Someone asked me one time how I could be a doctor and deal with all the death around me. How was it possible to assume so much damned responsibility and still be able to sleep at night, knowing that my patients could die, and often do. I've already had 4 patients die under my care in the last 7 months. Med school was actually worse. During one month on vascular surgery, we racked up 4 mortalities.
People think that it's this giant burden to bear and that it's such a difficult task. Well, it's not that bad. Really. And do you know why? It's quite simple, really. One is too much. After one, it can't hurt you as much, it can't haunt you as much. It rolls off more easily, because you're tapped. It empties you, and there's nothing left there.
My priest was saying in his homily a while back that his first day of work, he tried to give of himself and was emotionally exhausted, and he had given all of himself, and all that was left was to give God. That's what medicine is like. You give all of yourself to that first patient that crumps. You give your heart and soul, and you die a little when he dies. And after that, you've nothing left to give of yourself.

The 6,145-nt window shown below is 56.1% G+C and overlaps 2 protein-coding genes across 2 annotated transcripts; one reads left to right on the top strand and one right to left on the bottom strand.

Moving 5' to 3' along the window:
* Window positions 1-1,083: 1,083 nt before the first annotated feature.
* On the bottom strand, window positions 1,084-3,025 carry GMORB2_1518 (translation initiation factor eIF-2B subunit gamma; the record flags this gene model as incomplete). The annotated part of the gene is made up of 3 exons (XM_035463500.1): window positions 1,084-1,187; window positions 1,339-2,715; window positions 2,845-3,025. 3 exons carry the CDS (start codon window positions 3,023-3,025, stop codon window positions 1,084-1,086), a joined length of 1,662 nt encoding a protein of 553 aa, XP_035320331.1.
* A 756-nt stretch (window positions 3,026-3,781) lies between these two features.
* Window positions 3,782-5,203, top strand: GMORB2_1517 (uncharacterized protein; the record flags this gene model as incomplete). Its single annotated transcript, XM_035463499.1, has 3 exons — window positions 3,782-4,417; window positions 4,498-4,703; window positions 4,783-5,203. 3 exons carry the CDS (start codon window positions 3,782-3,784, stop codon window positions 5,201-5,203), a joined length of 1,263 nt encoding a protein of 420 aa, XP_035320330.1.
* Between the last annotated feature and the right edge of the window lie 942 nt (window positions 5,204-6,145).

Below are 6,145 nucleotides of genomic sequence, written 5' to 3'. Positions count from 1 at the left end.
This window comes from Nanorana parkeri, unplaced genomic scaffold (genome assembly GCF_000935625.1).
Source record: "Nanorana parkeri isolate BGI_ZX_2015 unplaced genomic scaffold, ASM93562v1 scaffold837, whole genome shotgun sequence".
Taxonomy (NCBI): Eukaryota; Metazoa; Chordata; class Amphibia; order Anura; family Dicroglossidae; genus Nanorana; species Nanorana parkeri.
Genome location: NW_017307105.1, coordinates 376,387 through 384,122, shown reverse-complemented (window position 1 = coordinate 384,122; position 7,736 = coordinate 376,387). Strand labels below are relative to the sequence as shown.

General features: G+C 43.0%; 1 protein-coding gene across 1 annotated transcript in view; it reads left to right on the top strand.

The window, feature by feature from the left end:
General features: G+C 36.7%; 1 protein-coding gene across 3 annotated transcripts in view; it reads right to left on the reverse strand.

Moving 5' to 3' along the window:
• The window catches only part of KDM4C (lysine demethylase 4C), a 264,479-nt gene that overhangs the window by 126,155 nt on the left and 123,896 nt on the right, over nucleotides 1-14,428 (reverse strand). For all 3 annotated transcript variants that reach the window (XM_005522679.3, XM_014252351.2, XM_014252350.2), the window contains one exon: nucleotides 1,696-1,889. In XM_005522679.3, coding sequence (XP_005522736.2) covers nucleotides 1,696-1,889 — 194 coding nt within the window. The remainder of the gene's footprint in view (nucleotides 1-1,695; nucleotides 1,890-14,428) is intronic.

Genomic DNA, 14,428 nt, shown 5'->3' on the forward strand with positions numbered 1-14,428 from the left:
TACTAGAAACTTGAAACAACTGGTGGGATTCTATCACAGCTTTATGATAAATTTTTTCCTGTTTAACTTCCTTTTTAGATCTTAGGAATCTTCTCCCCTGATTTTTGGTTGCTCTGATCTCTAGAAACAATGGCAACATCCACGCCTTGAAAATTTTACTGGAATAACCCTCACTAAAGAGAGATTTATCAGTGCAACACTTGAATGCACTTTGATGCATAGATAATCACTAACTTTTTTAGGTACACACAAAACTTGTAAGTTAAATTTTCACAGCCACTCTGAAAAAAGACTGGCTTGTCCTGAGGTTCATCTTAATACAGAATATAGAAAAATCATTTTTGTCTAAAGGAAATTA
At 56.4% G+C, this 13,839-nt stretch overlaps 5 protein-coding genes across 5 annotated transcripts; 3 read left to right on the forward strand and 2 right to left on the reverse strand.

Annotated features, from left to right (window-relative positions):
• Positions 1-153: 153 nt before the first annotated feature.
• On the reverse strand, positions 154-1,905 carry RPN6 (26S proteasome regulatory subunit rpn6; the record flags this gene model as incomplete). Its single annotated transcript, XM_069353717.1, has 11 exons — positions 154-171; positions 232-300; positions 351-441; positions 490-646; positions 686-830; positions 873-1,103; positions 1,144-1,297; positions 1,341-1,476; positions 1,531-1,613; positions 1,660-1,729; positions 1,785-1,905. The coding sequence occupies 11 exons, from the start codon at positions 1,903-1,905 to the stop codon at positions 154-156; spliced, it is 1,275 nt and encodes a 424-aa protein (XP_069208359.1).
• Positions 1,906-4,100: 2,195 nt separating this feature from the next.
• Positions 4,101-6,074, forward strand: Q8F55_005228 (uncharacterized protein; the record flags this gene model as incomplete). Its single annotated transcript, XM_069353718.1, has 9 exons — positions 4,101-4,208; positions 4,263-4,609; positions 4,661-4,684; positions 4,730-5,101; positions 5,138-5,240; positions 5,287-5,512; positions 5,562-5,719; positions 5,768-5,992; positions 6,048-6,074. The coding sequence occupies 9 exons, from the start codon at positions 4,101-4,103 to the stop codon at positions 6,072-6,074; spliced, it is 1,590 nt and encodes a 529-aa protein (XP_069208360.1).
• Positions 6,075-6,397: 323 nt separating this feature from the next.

And you might think that's cold and callous, but you've got other patients to treat, other people to care for. You can't let one person drag you down because there are 15 more where he came from. So after that first one, it gets much easier to let go.
And if you think me heartless, I can tell you this: the first patient of mine that died, in my 3rd year of medical school, I can recreate her history and physical exam from memory. If I sat down for 10 minutes, I could probably come up with her medication list as well.